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https://www.discovernikkei.org/en/interviews/clips/1214/

Findings of the commission report

You know, then the final commission report, it came out and said that there was a "gross violation of the constitutional rights of people of Japanese ancestry." And it said that the... that redress, an apology and a redress payment, they recommended $20,000 should be made, and that the reason the evacuation and internment occurred was because of historical racial discrimination, wartime hysteria, and weak political leadership. And so it really, it just, it brought everything together, all the loose ends. And it dealt with the "magic cable" issue, I mean, it just, when people were saying, "Well, what about those 'magic cables'?" then you could hold up the report and say, "Well they studied that issue, and it was a lot of nonsense."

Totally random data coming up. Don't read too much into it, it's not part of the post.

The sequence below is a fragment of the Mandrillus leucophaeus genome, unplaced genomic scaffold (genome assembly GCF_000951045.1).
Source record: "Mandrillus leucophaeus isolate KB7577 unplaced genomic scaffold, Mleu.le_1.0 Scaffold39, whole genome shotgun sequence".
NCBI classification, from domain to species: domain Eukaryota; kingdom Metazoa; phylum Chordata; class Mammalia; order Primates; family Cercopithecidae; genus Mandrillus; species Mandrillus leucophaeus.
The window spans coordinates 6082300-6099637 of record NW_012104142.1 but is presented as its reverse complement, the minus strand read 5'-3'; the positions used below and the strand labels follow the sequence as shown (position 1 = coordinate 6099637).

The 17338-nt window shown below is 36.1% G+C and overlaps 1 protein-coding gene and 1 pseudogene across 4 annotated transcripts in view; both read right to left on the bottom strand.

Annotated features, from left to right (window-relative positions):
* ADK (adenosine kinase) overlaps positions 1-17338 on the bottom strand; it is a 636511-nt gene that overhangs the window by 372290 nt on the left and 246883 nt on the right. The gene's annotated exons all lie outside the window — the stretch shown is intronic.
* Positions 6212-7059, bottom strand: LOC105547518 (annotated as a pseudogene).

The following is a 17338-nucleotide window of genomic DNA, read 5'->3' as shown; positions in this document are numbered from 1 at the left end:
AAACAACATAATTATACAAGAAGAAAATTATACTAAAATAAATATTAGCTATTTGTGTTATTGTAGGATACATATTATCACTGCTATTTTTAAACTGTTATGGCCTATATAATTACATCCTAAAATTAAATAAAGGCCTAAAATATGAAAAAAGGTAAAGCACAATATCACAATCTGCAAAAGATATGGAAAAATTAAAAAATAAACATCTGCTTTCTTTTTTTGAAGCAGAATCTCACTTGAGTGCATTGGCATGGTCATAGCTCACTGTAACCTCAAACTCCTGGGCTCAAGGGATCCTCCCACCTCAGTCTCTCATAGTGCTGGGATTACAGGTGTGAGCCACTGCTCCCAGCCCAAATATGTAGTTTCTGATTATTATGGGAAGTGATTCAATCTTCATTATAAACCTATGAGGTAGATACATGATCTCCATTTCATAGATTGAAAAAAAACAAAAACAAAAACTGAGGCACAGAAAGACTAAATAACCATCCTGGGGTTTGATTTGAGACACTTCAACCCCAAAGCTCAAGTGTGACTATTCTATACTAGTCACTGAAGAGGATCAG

governments politics Redress movement

Date: July 4, 2008

Location: Colorado, US

Interviewer: Tom Ikeda

Contributed by: Watase Media Arts Center, Japanese American National Museum

Interviewee Bio

Norman Mineta was born on November 12, 1931 in San Jose, California. He and his family were incarcerated at the Heart Mountain internment camp during World War II.

He began his political career when he was appointed to a vacant San Jose City Council seat in San Jose and was elected to the seat the following term, followed by vice mayor and then becoming Mayor of San Jose in 1971.

Mineta served in the United States House of Representatives from 1975 to 1995 and was a key figure behind the passage of H.R. 442, the Civil Liberties Act of 1988, which officially apologized for and redressed the unconstitutional, mass incarceration of Japanese Americans during World War II.

In 2000, he became the first Asian American to hold a post in the presidential cabinet when President Clinton appointed Mineta as his Secretary of Commerce. The following year, President George W. Bush appointed him Secretary of Transportation, the only Democrat in Bush's cabinet, where he served as the longest serving Secretary of Transportation since the position was created in 1967. (December 2011)